How Bridgitt Evans and Charlotte Wagner Are Supporting Culture outside of Art World Centers


 Installation view of works by visiting artist, Krista Franklin, at the Center for Afrofuturist Studies. Courtesy of PS1.

Installation view of works by visiting artist, Krista Franklin, at the Center for Afrofuturist Studies. Courtesy of PS1.

The philanthropists and collectors Bridgitt Evans and Charlotte Wagner, who helm major charitable nonprofits, have teamed up to provide essential funds for small cultural organizations beyond the art world’s power centers.

The first round of funding from their joint effort will award five organizations in five different states with $40,000 over the next two years: the Atlanta-based art publication Burnaway; the Coleman Center for the Arts, an art space and residency in York, Alabama; Iowa City’s community art center Public Space One; Minneapolis’s Kunsthalle-like Midway Contemporary Art; and the SPACE art center and residency program in Portland, Maine. They are the inaugural recipients of the VIA Art Fund and Wagner Foundation’s Incubator Grant Fund, a five-year grant cycle that will see up to $1 million given to 25 American arts organizations with annual operating costs of no more than $2.2 million.
Charlotte Wagner and Bridgitt Evans. Photo by Susan Young

Charlotte Wagner and Bridgitt Evans. Photo by Susan Young

“We worked to truly understand who each entity served locally and how they also were part of a broader contemporary art discourse,” Evans said.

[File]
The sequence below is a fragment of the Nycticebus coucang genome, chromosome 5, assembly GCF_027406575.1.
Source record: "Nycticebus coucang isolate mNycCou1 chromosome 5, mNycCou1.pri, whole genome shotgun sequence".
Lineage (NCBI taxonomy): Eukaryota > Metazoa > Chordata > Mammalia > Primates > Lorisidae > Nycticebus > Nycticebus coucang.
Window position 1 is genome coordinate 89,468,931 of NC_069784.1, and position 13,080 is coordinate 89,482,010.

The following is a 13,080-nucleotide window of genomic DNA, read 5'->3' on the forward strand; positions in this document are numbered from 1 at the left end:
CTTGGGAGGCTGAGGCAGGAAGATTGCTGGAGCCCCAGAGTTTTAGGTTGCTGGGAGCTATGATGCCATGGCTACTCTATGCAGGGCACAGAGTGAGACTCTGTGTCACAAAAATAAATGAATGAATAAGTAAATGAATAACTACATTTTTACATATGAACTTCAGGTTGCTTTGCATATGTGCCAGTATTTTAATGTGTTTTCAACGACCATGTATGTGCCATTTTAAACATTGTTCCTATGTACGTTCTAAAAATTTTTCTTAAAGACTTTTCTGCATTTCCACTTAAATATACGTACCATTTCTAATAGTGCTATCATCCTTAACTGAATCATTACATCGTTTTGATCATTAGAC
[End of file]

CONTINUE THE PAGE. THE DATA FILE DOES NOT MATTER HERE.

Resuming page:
Evans and Wagner offer a model for a new wave of art patrons looking to support communities outside of major urban areas with significant donor bases. They noted the scarcity of support mechanisms for the arts in the U.S. as one of the key factors as they thought about where their foundations’ support could be most impactful.

“We’re really trying to be very intentional about looking for organizations outside of New York and Los Angeles and San Francisco,” Wagner said. “Unequal distribution of cultural resources is a real challenge to social justice: If you really truly believe, as we do, that access to culture is important to well-being and neighborhood health, then having unequal distribution creates a social injustice.”

Bianca Beck and Sascha Braunig, Untitled, 2019. Photo by Luc Demers.

Bianca Beck and Sascha Braunig, Untitled, 2019. Photo by Luc Demers.

For many of these organizations, funds from the unrestricted grants will not just help cover costs, but will provide essential wiggle room so they can take a long-term view. With some of their baseline costs covered for two years, they can afford to examine how their activities can bolster the art ecosystem locally and nationally.

“[This grant] gives us the breathing room to bring our core collaborators—artists, community, and staff—to the table for longer-term organizational planning,” said Jackie Clay, the executive director of the Coleman Center for the Arts.